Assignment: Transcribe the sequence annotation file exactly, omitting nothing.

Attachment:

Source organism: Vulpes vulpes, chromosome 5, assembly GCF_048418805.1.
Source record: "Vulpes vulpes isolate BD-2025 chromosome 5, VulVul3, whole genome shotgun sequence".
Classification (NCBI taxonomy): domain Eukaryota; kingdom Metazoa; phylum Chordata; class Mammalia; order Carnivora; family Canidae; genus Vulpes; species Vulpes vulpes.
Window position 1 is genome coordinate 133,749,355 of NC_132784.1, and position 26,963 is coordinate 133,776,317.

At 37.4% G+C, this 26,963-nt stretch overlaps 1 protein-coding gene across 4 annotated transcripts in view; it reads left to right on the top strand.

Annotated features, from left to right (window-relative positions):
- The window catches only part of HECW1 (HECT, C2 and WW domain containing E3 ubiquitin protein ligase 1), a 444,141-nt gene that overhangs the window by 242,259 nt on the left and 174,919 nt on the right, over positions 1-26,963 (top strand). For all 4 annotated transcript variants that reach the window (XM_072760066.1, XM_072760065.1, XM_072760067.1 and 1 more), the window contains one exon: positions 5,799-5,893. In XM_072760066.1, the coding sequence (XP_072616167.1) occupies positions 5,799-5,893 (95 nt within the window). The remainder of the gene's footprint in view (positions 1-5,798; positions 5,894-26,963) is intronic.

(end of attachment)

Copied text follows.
Source organism: Vulpes vulpes, chromosome 5, assembly GCF_048418805.1.
Source record: "Vulpes vulpes isolate BD-2025 chromosome 5, VulVul3, whole genome shotgun sequence".
Classification (NCBI taxonomy): domain Eukaryota; kingdom Metazoa; phylum Chordata; class Mammalia; order Carnivora; family Canidae; genus Vulpes; species Vulpes vulpes.
Window position 1 is genome coordinate 133,749,355 of NC_132784.1, and position 26,963 is coordinate 133,776,317.

At 37.4% G+C, this 26,963-nt stretch overlaps 1 protein-coding gene across 4 annotated transcripts in view; it reads left to right on the top strand.

Annotated features, from left to right (window-relative positions):
- The window catches only part of HECW1 (HECT, C2 and WW domain containing E3 ubiquitin protein ligase 1), a 444,141-nt gene that overhangs the window by 242,259 nt on the left and 174,919 nt on the right, over positions 1-26,963 (top strand). For all 4 annotated transcript variants that reach the window (XM_072760066.1, XM_072760065.1, XM_072760067.1 and 1 more), the window contains one exon: positions 5,799-5,893. In XM_072760066.1, the coding sequence (XP_072616167.1) occupies positions 5,799-5,893 (95 nt within the window). The remainder of the gene's footprint in view (positions 1-5,798; positions 5,894-26,963) is intronic.